An inquest into baby Nixon’s death has heard that requests for caesareans are ‘frowned upon’ across Queensland Health because they are less cost-effective and carry greater risk.
First-time mum Simone Tonkin had to undergo an emergency caesarean at Royal Brisbane Women’s Hospital in June 2014 after her son, Nixon got stuck in the birthing canal.
Shortly after delivery, Nixon died due to skull fractures, hemorrhaging and brain swelling, possibly caused by the midwife’s fingers pushing against his head to reverse the obstruction.
An obstetric registrar told an inquest on Tuesday that Mrs Tonkin did not meet any of the guidelines for a caesarean section. During her pregnancy, she had gestational diabetes, hypertension, depression and was carrying a large baby.
The registrar said she believed requests for caesareans were ‘frowned upon’ across Queensland Health because normal vaginal births were ‘more cost effective’. “There’s always a pressure to aim for vaginal birth over caesar,” she said, adding that as a major surgery, caesareans have more side effects and a possible financial burden for patients. “A normal vaginal birth is the best outcome but an emergency caesar is the worst outcome, so it’s a grey area in between,” she said.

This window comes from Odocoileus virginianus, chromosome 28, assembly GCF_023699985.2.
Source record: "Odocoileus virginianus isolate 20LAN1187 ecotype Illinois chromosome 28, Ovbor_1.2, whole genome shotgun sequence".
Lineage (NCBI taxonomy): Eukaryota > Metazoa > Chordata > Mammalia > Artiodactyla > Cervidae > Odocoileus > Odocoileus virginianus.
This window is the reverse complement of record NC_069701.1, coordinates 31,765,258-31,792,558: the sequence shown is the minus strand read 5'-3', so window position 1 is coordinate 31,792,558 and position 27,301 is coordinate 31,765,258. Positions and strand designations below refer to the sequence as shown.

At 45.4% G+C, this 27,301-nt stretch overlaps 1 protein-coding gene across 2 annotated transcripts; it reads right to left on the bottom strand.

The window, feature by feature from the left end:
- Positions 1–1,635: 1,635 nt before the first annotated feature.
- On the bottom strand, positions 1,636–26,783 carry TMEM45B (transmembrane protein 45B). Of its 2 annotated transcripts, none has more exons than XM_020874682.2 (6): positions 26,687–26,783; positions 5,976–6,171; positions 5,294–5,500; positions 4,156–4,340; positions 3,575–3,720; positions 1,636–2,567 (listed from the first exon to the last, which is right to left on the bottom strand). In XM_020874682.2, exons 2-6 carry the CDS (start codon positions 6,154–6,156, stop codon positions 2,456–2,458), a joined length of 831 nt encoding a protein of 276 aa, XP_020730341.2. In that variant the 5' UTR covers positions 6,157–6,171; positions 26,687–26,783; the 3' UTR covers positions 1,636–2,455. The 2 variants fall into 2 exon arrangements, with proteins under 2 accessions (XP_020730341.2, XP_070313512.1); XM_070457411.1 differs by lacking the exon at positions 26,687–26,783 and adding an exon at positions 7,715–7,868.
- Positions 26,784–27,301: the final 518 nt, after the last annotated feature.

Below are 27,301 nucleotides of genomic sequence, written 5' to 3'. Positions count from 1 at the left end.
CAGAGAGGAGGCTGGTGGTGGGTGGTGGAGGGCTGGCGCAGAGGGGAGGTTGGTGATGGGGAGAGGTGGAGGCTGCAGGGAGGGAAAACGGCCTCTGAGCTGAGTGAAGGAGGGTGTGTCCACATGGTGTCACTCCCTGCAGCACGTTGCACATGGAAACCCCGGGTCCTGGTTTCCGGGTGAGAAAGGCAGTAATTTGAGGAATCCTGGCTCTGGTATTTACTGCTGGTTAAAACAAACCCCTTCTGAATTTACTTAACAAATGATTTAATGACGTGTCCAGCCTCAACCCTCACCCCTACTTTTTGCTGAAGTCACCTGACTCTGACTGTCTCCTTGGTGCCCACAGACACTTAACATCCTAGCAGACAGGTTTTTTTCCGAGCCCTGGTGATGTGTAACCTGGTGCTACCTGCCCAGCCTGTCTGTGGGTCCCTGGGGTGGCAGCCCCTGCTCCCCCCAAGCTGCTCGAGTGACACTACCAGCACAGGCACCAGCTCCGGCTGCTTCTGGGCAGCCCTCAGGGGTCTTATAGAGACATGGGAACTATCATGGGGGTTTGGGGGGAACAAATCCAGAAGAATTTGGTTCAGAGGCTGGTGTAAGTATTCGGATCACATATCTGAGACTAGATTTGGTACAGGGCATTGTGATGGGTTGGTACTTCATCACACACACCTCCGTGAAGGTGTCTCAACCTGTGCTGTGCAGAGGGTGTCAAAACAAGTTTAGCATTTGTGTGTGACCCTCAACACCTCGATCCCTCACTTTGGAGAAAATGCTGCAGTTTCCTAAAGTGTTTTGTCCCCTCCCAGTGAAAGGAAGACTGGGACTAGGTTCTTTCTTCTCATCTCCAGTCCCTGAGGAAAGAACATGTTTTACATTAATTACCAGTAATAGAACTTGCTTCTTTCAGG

However, an obstetric consultant told the inquest she had not found cost effectiveness to have been an issue in her experience.
The court heard that the World Health Organisation’s guidelines state that caesareans should only be carried out when medically necessary.
The registrar also noted that RBWH was more than willing to do caesareans than other places because of staff ethos.
In a statement, clinical director of obstetrics and gynaecology Karin Lust said cost was never a factor when deciding whether to carry out a caesarean section. “As we’re a public quaternary acute hospital caring for a number of high-risk pregnant patients, our caesarean numbers are often higher than the state average,” she said.
The inquest continues.